The Healing Power of Plants

The botanical world is rich in healing plants. We take our vegetables for granted and know little about wild herbs and fruits that grow in the forests and plains around us.

Yet, in order to function well, your body is dependent on the nutrients gained from plants. Science has shown that diets rich in colourful vegetables and fruits can improve our genes and those of future generations. Beyond diet are the traditional uses of herbs that can heal a variety of human ailments.

Researchers are gradually updating our modern understanding of how these remedies work. These powerful plant chemicals have been isolated and copied and made into drugs for heart disease and cancer.

Whether eaten off the branch, steeped, or applied, plants have long been revered for their curative and healing properties. The following examples show how cultures past and present have used their gardens as medicine chests.

Harnessing the Healing Power of Plants

 Foxglove (digitalis purpurea)

Many know Foxglove for its enchanting, bell-shaped spring blooms. But don’t be fooled–the Foxglove plant is poisonous. Yet it contains powerful active chemicals that are used to treat heart disease.

Foxglove was first used for healing as a medicinal plant in Ireland, where traditional healers employed it to treat headaches, paralysis, ulcers, and boils. In 1775 the English physician and botanist William Withering used foxglove infusions as a treatment for dropsy, a swelling of the legs due to fluid retention now known as oedema, often associated with congestive heart failure. The medicine had an astonishing 65-80 percent success rate. Withering would never have used Foxglove to treat dropsy if it weren’t for the knowledge of local healers. By giving Foxglove to his patients, Withering eventually deduced how to properly administer a non-toxic dose.

Willow Bark (salix alba)

The pendulous branches and leaves of the willow tree have graced the banks of rivers around the world for centuries. The bark yields an important chemical identified as salicylic acid which made the tree valuable for pain relief. The first recorded use of the bark dates back about 4,000 years to the Sumerians, who noted the pain remedies of the willow tree on early clay tablets. Traditional Chinese healers also used willow shoots to treat rheumatic fever, colds, haemorrhages, and goitre.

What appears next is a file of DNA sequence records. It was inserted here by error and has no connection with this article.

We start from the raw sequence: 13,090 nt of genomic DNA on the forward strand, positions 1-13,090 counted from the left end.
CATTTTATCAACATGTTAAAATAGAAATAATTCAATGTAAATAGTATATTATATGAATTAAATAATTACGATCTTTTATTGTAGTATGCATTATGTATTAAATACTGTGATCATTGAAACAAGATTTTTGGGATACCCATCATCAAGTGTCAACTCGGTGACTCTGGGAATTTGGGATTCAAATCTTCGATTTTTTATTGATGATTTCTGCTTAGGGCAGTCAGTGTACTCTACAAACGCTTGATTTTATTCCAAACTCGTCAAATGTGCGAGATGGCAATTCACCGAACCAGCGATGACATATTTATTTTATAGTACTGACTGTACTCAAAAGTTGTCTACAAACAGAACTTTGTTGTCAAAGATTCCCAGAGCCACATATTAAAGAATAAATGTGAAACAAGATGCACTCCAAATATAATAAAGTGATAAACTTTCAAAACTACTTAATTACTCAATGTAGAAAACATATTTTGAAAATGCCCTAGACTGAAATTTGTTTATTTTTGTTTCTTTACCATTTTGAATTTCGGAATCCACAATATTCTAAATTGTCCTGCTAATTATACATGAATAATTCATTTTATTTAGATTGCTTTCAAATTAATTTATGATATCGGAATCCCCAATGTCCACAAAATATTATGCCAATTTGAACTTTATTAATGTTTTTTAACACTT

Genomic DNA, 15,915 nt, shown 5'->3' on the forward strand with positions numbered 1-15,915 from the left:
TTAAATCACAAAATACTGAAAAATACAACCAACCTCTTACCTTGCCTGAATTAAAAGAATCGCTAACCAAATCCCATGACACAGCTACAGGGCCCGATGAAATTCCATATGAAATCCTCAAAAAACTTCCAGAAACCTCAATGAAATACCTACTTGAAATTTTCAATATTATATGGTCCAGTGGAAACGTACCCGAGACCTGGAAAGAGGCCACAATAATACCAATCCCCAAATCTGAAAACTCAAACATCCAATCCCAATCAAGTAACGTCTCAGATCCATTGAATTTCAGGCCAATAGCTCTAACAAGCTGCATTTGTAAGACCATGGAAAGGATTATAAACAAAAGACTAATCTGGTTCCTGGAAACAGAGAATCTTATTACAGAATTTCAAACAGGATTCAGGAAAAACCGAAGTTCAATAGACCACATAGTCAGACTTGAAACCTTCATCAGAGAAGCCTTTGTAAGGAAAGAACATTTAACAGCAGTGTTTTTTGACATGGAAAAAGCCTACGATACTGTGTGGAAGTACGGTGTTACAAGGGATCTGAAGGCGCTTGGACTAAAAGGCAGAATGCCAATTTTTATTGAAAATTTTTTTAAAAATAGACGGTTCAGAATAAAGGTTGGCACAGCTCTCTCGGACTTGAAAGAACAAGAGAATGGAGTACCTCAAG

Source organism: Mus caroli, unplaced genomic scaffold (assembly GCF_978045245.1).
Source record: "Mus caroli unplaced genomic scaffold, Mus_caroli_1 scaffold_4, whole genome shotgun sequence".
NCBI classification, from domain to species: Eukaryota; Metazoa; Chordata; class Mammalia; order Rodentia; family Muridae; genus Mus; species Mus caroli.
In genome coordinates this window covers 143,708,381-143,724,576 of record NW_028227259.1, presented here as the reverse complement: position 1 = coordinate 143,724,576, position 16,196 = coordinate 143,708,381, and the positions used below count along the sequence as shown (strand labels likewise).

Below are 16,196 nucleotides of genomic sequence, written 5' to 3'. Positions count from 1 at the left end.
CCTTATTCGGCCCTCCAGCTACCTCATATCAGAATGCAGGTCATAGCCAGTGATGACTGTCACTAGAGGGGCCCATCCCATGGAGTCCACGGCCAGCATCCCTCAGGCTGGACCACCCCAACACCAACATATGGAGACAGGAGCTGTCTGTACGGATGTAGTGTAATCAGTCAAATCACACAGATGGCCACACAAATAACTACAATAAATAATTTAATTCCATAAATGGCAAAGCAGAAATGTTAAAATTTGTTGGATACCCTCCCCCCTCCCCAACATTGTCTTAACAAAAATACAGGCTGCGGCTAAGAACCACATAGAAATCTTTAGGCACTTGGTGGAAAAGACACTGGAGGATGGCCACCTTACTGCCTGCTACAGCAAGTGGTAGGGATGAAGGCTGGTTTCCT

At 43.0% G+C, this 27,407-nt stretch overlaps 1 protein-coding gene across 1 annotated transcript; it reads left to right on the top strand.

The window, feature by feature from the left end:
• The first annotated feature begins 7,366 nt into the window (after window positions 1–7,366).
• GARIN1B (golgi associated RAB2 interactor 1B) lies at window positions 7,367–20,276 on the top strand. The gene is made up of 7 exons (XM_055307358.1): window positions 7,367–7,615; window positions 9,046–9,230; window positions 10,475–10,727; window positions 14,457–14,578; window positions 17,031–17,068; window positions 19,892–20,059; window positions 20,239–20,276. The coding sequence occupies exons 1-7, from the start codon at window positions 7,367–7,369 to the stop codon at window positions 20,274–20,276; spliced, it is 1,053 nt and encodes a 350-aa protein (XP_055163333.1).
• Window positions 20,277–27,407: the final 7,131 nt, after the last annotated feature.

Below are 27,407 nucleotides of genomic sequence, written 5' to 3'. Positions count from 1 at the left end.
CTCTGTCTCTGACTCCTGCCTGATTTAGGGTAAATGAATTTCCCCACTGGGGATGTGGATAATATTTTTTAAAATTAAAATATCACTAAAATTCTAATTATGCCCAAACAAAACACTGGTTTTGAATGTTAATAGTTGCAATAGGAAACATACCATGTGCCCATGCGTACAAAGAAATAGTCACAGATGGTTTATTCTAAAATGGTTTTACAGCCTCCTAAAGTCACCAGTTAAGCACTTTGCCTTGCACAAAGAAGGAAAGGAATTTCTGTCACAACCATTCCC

In 1763 the Reverend Edward Stone of the Royal Society of London conducted one of the first clinical studies on the effects of willow-bark powder by treating patients suffering from ague (a fever thought to be caused by malaria). And approximately 100 years later the Scottish physician Thomas MacLagan studied the effects of willow powder on patients suffering from acute rheumatism, demonstrating that it could relieve fever and joint inflammation. Since then, the pharmaceutical companies went on to isolate and refine the plant’s natural chemicals, salicylic acid, to produce Aspirin.

China Bark, (cinchona officinalis)

This remarkable tree became world renowned when officers of the British Army in India, in an attempt to ward off malaria, mixed quinine  with sugar and water, creating the first Indian Tonic Water. Sometimes known as the fever tree, cinchona is the original plant source of quinine.

The discovery of quinine is considered the most serendipitous medical discovery of the 17th century. The Spanish first noted its use for shivering by the indigenous people in Peru and introduced it to Europe where it gained the reputation as an effective malaria treatment. This marked the first successful use of a chemical compound to treat an infectious disease.  In 1820, quinine was extracted from the bark, isolated and named by Pierre Joseph Pelletier and Joseph Caventou to produce an antimalarial drug. Among the huge numbers of people saved from malaria using natural quinine were King Charles II of England and Louis XIV of France.

Natural quinine bark is still employed in herbal medicine systems around the world today. As a result, China bark is considered a tonic, a digestive stimulant, and fever-reducer in Brazil. In European herbal medicine it is used as an antiprotozoal, antispasmodic, antimalarial, a bitter tonic, and a fever-reducer.

Interestingly enough, cinchona extracts are making a comeback in the management and treatment of malaria since several strains have evolved  a resistance to the synthesised quinine drugs.

More and more research is being done on the use of herbs in treating high blood pressure; diabetes; cancer; viruses, bacteria and so on.

Stay tuned …